First Volunteer Firemen in America

First Volunteer Firemen in America

US #971 was issued for the 300th anniversary of this event and pictures Peter Stuyvesant.

On October 4, 1648, the first volunteer fire department in North America was established in what would become New York City. 

In America’s early colonial days, fires were all too common, especially in the large cities of Boston, New York, and Philadelphia.  As a result, these cities made major strides in fire prevention that saved countless lives and homes. 

US #971 – Classic First Day Cover

One of the most notable early events occurred on October 4, 1648.  On that day, New Netherland Director-General Peter Stuyvesant appointed four men to act as “fire wardens” in New Amsterdam – now known as New York City.  The wardens inspected chimneys and administered fines to people who had not kept their chimneys swept clear to prevent fires.  The money gained from the fines was used to purchase fire-fighting equipment such as ladders and buckets.  These men are considered America’s first volunteer firemen.

US #971 – Plate Block First Day Cover

The city’s government later selected eight citizens to put on “Rattle Watch.”  These volunteers patrolled the city streets at night to keep watch for fires.  If they saw a fire, they would spin their wooden rattles to wake up the citizens.  They would then oversee the townspeople as they organized bucket brigades to put out the fires.

US #971 – Fleetwood First Day Cover

Decades later, America’s first paid firefighters were hired in Boston, Massachusetts.  The city had suffered a few major fires over the years.  Finally, in 1678, they hired 13 men to fight fires in the city.  Following another major fire in 1711, concerned citizens created the Mutual Fire Societies.  These early groups served as social and protective associations and established the pattern for organized volunteer firefighting groups of the future. 

US #1908 pictures an 1860s era fire pumper.

Benjamin Franklin, who had witness some of Boston’s fires, was disturbed by the fires in Philadelphia after he moved there.  He wrote extensively about the dangers of these fires and called for organized fire protection in his newspaper, The Pennsylvania Gazette.  Following another bad fire in 1736, he created The Union Fire company, which is considered America’s first volunteer fire department.  His idea caught on and more fire companies formed throughout the city.  Each one bought their own equipment and placed it around the city for use.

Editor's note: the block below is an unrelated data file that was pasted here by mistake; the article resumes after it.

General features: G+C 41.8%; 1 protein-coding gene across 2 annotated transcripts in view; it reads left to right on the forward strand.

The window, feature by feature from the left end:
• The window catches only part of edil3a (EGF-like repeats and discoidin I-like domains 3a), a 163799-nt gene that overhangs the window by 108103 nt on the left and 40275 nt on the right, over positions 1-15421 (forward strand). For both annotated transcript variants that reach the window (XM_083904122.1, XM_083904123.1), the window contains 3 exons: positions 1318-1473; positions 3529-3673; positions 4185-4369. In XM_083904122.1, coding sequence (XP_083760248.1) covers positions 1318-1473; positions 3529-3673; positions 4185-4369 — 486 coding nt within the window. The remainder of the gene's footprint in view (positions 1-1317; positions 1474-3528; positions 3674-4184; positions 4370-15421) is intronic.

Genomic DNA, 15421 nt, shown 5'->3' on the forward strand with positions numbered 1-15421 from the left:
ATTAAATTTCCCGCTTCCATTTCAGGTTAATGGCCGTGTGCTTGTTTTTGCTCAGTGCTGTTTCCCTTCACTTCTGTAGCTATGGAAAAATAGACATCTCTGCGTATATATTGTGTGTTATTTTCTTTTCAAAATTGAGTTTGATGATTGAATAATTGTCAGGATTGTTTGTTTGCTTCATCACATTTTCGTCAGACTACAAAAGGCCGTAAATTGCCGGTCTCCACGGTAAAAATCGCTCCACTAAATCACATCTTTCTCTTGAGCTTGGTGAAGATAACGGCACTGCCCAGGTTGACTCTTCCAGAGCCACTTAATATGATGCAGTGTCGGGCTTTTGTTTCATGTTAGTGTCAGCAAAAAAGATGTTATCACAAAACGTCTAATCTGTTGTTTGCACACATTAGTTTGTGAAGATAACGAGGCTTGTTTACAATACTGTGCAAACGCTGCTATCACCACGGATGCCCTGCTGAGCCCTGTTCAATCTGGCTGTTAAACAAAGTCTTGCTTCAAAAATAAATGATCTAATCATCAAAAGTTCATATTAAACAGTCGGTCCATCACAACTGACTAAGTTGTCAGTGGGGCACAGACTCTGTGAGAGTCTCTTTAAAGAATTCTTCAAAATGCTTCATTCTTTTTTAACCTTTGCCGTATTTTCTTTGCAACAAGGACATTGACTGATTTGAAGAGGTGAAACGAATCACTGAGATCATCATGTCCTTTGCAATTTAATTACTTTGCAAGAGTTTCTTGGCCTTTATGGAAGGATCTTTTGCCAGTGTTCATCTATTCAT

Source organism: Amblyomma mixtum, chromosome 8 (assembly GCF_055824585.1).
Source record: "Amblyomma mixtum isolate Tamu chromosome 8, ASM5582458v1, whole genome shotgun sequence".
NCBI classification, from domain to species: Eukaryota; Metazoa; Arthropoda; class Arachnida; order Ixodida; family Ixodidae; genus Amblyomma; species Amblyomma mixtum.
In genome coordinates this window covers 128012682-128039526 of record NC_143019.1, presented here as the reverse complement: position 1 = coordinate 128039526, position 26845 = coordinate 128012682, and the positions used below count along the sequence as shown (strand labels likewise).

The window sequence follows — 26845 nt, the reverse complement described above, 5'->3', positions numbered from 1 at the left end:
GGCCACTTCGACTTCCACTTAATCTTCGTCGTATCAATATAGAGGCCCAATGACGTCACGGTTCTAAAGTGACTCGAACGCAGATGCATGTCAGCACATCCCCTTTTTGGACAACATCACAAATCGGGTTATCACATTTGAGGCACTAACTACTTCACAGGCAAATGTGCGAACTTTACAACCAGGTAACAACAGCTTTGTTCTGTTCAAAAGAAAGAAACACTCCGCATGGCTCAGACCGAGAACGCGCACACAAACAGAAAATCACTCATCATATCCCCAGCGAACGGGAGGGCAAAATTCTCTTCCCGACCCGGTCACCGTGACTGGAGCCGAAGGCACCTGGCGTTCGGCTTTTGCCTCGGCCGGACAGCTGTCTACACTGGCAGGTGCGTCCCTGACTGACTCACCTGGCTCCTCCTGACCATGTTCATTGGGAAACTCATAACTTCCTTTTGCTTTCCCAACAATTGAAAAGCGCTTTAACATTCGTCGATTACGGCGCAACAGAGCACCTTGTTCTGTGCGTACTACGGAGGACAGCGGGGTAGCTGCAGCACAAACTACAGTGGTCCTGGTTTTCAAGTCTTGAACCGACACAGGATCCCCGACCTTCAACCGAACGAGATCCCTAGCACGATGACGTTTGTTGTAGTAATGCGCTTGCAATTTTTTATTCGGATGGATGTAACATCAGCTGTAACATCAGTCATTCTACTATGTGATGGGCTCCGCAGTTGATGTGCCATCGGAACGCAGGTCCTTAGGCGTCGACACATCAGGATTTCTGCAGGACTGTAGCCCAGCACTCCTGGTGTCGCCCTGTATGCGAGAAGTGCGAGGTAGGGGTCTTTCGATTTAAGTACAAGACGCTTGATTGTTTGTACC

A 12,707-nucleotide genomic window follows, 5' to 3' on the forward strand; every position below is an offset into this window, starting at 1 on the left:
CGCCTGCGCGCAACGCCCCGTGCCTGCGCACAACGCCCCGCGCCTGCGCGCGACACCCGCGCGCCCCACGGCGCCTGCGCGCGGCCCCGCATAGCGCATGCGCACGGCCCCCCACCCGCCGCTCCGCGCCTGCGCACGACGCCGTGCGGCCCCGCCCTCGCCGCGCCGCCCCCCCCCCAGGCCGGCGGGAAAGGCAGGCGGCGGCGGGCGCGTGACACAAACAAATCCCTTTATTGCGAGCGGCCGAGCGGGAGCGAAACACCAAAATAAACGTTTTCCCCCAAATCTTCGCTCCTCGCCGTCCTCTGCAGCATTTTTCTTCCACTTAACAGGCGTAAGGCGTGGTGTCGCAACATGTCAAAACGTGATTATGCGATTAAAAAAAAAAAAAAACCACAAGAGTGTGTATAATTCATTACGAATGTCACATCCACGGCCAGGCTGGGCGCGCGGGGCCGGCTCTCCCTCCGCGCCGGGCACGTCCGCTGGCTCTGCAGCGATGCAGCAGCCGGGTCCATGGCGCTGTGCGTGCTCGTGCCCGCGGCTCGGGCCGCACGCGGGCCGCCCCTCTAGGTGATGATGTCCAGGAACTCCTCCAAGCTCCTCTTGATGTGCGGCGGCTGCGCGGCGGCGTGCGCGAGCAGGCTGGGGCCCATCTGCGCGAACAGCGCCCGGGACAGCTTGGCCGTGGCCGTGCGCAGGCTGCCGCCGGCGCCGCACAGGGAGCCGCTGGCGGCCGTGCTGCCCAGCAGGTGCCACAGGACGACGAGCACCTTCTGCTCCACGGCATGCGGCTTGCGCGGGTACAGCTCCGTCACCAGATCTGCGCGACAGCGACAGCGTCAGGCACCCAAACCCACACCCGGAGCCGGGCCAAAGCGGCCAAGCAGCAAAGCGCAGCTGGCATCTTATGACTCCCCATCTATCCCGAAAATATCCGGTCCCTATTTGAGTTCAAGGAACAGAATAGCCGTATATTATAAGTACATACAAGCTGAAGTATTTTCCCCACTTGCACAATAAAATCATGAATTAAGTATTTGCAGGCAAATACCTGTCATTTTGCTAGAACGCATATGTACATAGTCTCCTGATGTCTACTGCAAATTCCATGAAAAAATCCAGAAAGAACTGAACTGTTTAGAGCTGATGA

US #2264 pictures a fire engine from the early 1900s.

Several founding fathers and notable early Americans served as volunteer firefighters including George Washington, Thomas Jefferson, Benjamin Franklin, Samuel Adams, John Hancock, Paul Revere, Alexander Hamilton, John Jay, Aaron Burr, James Buchanan, and Millard Fillmore. 

America’s first government-run fire departments began to appear in the mid-1800s.  Cincinnati, Ohio was the first city to have the first professional fire department composed entirely of full-time employees.  Around the same time, Cincinnati also tested the first practical steam powered fire engine. 

Today, the US has over 29,700 fire departments employing more than 1.2 million firefighters.  Of those, about 745,000 are volunteer firefighters.

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8 responses to "First Volunteer Firemen in America"

8 thoughts on “First Volunteer Firemen in America”

  1. Great article. This is the stamp that launched me into stamp collecting. A collector gave it to me when I was young. I just retired after 32 years from the fire service. Still my favorite stamp!

    Reply
  2. I agree. Another timely reminder of how much we owe those willing to run into danger to save the rest of us when necessary. Thanks Mystic.

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  3. Another piece of ‘edutainment’. When I was a kid we were given ‘weekly readers’ on Friday afternoons in class. These were newsprint ‘newspapers’ for us illustrated with kid appropriate articles and best of all we got to take them home. This is what these daily Mystic Stamap ‘This Day In History’ reminds me of, a daily treat to finish one’s coffee over!
    I want a tee shirt that says ‘I know history..I read my Mystic Stamp ‘This Day in History!’

    Reply
  4. Couldn’t agree more with Bei Ruetten. I loved my Weekly Reader. You are right. The Mystic ‘This Day in History’ is just like that. 💕

    Reply

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